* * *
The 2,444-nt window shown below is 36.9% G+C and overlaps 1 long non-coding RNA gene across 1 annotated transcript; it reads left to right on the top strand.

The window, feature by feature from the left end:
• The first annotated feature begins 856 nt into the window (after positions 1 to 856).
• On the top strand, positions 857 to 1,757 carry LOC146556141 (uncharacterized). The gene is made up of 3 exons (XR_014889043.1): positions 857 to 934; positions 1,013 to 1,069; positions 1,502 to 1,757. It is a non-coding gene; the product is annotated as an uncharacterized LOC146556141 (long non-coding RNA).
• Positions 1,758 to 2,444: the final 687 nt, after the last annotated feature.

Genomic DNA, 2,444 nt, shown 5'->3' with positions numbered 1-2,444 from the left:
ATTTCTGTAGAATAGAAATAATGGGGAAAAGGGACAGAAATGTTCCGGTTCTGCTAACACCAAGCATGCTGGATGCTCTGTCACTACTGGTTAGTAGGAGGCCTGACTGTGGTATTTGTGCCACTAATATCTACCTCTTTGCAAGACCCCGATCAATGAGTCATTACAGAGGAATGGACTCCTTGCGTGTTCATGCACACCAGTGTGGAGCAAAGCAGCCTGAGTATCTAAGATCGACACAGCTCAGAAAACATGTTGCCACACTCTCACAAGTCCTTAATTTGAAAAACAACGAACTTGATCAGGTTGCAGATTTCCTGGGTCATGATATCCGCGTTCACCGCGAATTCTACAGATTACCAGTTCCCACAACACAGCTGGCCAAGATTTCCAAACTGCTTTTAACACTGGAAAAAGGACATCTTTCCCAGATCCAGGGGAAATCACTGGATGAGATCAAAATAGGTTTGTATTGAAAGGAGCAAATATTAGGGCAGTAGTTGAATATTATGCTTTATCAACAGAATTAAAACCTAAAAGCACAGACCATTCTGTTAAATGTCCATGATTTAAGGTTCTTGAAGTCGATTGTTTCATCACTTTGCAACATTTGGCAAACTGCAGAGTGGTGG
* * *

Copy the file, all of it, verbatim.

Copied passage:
The 2,444-nt window shown below is 36.9% G+C and overlaps 1 long non-coding RNA gene across 1 annotated transcript; it reads left to right on the top strand.

The window, feature by feature from the left end:
• The first annotated feature begins 856 nt into the window (after positions 1 to 856).
• On the top strand, positions 857 to 1,757 carry LOC146556141 (uncharacterized). The gene is made up of 3 exons (XR_014889043.1): positions 857 to 934; positions 1,013 to 1,069; positions 1,502 to 1,757. It is a non-coding gene; the product is annotated as an uncharacterized LOC146556141 (long non-coding RNA).
• Positions 1,758 to 2,444: the final 687 nt, after the last annotated feature.

Genomic DNA, 2,444 nt, shown 5'->3' with positions numbered 1-2,444 from the left:
ATTTCTGTAGAATAGAAATAATGGGGAAAAGGGACAGAAATGTTCCGGTTCTGCTAACACCAAGCATGCTGGATGCTCTGTCACTACTGGTTAGTAGGAGGCCTGACTGTGGTATTTGTGCCACTAATATCTACCTCTTTGCAAGACCCCGATCAATGAGTCATTACAGAGGAATGGACTCCTTGCGTGTTCATGCACACCAGTGTGGAGCAAAGCAGCCTGAGTATCTAAGATCGACACAGCTCAGAAAACATGTTGCCACACTCTCACAAGTCCTTAATTTGAAAAACAACGAACTTGATCAGGTTGCAGATTTCCTGGGTCATGATATCCGCGTTCACCGCGAATTCTACAGATTACCAGTTCCCACAACACAGCTGGCCAAGATTTCCAAACTGCTTTTAACACTGGAAAAAGGACATCTTTCCCAGATCCAGGGGAAATCACTGGATGAGATCAAAATAGGTTTGTATTGAAAGGAGCAAATATTAGGGCAGTAGTTGAATATTATGCTTTATCAACAGAATTAAAACCTAAAAGCACAGACCATTCTGTTAAATGTCCATGATTTAAGGTTCTTGAAGTCGATTGTTTCATCACTTTGCAACATTTGGCAAACTGCAGAGTGGTGG